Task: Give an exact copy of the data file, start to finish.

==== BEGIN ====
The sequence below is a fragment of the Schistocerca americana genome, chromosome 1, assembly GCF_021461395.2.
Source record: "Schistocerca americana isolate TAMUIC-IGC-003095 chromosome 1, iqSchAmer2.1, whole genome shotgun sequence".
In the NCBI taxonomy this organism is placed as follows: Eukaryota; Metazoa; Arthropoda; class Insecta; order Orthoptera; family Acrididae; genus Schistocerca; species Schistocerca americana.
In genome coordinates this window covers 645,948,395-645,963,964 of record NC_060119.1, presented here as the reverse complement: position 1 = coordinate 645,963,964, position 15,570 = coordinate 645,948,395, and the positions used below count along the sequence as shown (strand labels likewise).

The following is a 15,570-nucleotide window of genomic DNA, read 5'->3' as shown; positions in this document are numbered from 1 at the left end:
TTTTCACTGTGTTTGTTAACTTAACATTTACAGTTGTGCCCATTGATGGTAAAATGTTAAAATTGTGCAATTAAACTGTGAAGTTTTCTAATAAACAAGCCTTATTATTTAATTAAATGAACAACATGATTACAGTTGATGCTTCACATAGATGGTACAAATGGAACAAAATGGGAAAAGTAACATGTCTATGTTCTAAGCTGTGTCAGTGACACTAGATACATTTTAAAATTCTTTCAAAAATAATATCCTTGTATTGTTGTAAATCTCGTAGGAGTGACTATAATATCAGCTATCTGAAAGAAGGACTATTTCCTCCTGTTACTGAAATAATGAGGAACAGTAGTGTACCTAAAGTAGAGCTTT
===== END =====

The sequence below is a fragment of the Schistocerca americana genome, chromosome 1, assembly GCF_021461395.2.
Source record: "Schistocerca americana isolate TAMUIC-IGC-003095 chromosome 1, iqSchAmer2.1, whole genome shotgun sequence".
In the NCBI taxonomy this organism is placed as follows: Eukaryota; Metazoa; Arthropoda; class Insecta; order Orthoptera; family Acrididae; genus Schistocerca; species Schistocerca americana.
In genome coordinates this window covers 645,948,395-645,963,964 of record NC_060119.1, presented here as the reverse complement: position 1 = coordinate 645,963,964, position 15,570 = coordinate 645,948,395, and the positions used below count along the sequence as shown (strand labels likewise).

The following is a 15,570-nucleotide window of genomic DNA, read 5'->3' as shown; positions in this document are numbered from 1 at the left end:
TTTTCACTGTGTTTGTTAACTTAACATTTACAGTTGTGCCCATTGATGGTAAAATGTTAAAATTGTGCAATTAAACTGTGAAGTTTTCTAATAAACAAGCCTTATTATTTAATTAAATGAACAACATGATTACAGTTGATGCTTCACATAGATGGTACAAATGGAACAAAATGGGAAAAGTAACATGTCTATGTTCTAAGCTGTGTCAGTGACACTAGATACATTTTAAAATTCTTTCAAAAATAATATCCTTGTATTGTTGTAAATCTCGTAGGAGTGACTATAATATCAGCTATCTGAAAGAAGGACTATTTCCTCCTGTTACTGAAATAATGAGGAACAGTAGTGTACCTAAAGTAGAGCTTT